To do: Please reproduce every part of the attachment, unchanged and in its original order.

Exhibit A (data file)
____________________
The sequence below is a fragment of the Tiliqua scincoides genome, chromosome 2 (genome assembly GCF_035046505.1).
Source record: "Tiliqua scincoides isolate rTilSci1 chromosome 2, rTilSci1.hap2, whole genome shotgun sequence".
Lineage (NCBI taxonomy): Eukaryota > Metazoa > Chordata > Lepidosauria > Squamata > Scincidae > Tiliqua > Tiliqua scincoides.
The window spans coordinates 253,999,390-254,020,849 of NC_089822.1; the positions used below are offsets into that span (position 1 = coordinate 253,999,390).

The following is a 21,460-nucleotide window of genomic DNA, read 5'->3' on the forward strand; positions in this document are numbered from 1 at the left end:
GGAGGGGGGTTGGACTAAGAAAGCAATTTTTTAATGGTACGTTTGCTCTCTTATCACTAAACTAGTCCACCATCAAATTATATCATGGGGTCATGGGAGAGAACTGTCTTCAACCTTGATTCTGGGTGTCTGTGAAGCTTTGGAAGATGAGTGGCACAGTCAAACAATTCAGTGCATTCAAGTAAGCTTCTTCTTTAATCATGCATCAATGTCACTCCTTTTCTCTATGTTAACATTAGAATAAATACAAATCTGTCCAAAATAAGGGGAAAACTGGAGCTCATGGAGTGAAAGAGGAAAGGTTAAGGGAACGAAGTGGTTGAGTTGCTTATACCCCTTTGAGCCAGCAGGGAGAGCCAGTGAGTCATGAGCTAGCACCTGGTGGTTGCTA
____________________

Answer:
The sequence below is a fragment of the Tiliqua scincoides genome, chromosome 2 (genome assembly GCF_035046505.1).
Source record: "Tiliqua scincoides isolate rTilSci1 chromosome 2, rTilSci1.hap2, whole genome shotgun sequence".
Lineage (NCBI taxonomy): Eukaryota > Metazoa > Chordata > Lepidosauria > Squamata > Scincidae > Tiliqua > Tiliqua scincoides.
The window spans coordinates 253,999,390-254,020,849 of NC_089822.1; the positions used below are offsets into that span (position 1 = coordinate 253,999,390).

The following is a 21,460-nucleotide window of genomic DNA, read 5'->3' on the forward strand; positions in this document are numbered from 1 at the left end:
GGAGGGGGGTTGGACTAAGAAAGCAATTTTTTAATGGTACGTTTGCTCTCTTATCACTAAACTAGTCCACCATCAAATTATATCATGGGGTCATGGGAGAGAACTGTCTTCAACCTTGATTCTGGGTGTCTGTGAAGCTTTGGAAGATGAGTGGCACAGTCAAACAATTCAGTGCATTCAAGTAAGCTTCTTCTTTAATCATGCATCAATGTCACTCCTTTTCTCTATGTTAACATTAGAATAAATACAAATCTGTCCAAAATAAGGGGAAAACTGGAGCTCATGGAGTGAAAGAGGAAAGGTTAAGGGAACGAAGTGGTTGAGTTGCTTATACCCCTTTGAGCCAGCAGGGAGAGCCAGTGAGTCATGAGCTAGCACCTGGTGGTTGCTA